-Mike Love (“The Beach Boys” by Byron Preiss. 1979)

YOU ARE MY SUNSHINE:

“Just a very winsome…melancholy…almost rubato type of rendition, sung by Dennis.”
-Mike Love (“The Beach Boys” by Byron Preiss. 1979)

WONDERFUL:

“(laughs) …ahh…I don’t know what its about…maybe its about nothing…you know you go some places and people think a lot and they have thousands of thoughts a day. Other places you go, they may have one particular thought in mind all day. And I think that those…maybe ‘Wonderful’ was one of those songs. It was an effort to say nothing. You know, I think a lot of Brian’s character is in the simplicity and the economy of his music…that he does a very good job for example in an antiphonal way, and their mixes show that, in spite of the fact that he only can hear in one ear.”
-Van Dyke Parks (BBC Radio 1 "Smile" special 8/13/95)

CHILD IS FATHER TO THE MAN:

“And another thing that interest me…who was it, Karl Menninger, who said, ‘The child is father of the man’? That fascinates me! Anyway, that’s another song, Father of the Man.”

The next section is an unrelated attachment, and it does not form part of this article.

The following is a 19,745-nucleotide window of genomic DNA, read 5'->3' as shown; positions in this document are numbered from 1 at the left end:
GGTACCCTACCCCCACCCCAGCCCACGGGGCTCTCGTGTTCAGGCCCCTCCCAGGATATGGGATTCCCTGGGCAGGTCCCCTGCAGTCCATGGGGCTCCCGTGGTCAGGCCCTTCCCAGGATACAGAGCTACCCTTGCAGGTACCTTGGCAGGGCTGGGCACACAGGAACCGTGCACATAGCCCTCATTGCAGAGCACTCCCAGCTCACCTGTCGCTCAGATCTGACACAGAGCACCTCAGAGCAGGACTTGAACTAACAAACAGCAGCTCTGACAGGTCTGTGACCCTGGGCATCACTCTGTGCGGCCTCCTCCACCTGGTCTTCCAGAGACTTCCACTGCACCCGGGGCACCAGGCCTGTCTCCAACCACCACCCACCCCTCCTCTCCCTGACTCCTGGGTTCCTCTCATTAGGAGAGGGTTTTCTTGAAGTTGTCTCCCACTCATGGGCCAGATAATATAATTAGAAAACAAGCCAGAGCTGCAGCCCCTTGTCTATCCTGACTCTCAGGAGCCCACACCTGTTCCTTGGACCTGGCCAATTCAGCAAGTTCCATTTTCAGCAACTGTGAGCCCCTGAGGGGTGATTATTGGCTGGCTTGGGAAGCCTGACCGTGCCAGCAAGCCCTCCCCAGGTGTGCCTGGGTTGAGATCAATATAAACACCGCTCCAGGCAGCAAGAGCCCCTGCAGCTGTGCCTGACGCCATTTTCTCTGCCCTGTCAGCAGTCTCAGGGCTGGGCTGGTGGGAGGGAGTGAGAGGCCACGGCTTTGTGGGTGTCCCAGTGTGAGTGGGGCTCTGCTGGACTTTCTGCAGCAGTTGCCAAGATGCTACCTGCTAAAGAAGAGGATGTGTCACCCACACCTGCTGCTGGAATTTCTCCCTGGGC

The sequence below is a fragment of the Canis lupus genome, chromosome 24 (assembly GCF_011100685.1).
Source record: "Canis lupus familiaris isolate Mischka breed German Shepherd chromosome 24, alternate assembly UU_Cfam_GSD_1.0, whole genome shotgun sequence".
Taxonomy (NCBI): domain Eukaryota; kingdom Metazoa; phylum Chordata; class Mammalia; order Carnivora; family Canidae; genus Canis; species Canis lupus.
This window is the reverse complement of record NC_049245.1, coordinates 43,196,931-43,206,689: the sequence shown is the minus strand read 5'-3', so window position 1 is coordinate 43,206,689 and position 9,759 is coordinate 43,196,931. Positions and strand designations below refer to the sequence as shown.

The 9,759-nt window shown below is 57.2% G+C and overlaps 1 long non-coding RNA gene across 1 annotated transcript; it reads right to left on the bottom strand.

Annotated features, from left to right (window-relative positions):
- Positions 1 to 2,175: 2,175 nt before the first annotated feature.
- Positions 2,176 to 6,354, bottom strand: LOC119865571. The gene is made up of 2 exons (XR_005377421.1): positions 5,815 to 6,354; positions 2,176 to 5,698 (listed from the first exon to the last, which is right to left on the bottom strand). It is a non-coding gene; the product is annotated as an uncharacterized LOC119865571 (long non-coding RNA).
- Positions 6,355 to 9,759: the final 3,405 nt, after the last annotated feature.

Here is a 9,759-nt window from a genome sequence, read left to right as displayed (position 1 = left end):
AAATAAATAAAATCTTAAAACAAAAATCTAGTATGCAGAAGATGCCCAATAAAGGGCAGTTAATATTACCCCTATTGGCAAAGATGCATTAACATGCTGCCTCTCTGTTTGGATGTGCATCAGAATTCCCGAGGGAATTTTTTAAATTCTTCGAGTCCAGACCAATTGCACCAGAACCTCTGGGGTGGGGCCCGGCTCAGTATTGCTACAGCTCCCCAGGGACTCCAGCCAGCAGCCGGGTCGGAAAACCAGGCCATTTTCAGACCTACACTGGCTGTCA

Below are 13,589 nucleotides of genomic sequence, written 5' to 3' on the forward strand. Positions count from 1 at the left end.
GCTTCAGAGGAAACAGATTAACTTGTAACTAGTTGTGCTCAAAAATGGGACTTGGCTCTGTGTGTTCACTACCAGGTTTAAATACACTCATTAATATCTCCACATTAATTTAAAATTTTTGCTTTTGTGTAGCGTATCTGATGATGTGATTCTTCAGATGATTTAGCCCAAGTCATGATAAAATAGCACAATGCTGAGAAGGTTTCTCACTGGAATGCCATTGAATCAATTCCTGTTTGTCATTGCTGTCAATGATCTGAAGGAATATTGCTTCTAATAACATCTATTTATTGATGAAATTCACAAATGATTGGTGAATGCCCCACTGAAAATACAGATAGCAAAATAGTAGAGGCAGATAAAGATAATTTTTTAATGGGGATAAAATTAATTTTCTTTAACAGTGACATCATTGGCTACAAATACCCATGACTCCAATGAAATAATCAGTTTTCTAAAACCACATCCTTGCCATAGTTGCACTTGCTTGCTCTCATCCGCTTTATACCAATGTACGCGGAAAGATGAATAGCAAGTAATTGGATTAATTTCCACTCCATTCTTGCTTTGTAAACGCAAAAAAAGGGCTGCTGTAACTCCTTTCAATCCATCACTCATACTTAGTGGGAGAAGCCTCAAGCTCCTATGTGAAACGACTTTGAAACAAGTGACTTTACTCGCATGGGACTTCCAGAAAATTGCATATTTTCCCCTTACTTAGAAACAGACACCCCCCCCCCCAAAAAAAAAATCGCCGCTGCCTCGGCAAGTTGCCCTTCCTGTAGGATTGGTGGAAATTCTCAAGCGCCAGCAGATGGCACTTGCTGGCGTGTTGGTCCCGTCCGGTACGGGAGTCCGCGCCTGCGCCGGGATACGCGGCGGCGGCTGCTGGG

-Brian Wilson (“Look, Listen, Vibrate, Smile” Domenic Priore, editor. 1988)

WINDCHIMES:

“We went shopping one day and we brought home some wind chimes. We hung them outside the house and then one day, while Brian was sitting around he sort of watched them out the window and then he wrote the song. I think that’s how it happened. Simple. He does a lot of things that way.”
-Marilyn Wilson (“The Beach Boys” by Byron Preiss. 1979)

GEORGE FELL INTO HIS FRENCH HORN:

“It is another night at Goldstar. A group of older musicians whom Brian has never met are there to perform on French horns. Five minutes after producer meets players, the men are creating laughing effects and having conversations with their horns.
It was just an idea I had and I’m glad to see it works.
‘How does he do it?’ somebody in the hallway asks.”
-Brian with Mike Vosse in Teen Set (“The Beach Boys” by Byron Preiss. 1979)

SURF’S UP:

“It’s a man at a concert. All around him there’s the audience, playing their roles, dressed up in fancy clothes…The music begins to take over. ‘Columnated ruins domino.’ Empires, ideas, lives, institutions-everything has to fall, tumbling like dominoes…’Canvas the town and brush the backdrop.’ He’s off in his vision, on a trip. Reality is gone…’A choke of grief.’ At his own sorry and the emptiness of his life, because he can’t even cry for the suffering in the world, for his own suffering. And then, hop. ‘Surf’s Up!”
–Brian Wilson (“Heroes And Villains” by Steven Gaines. 1986)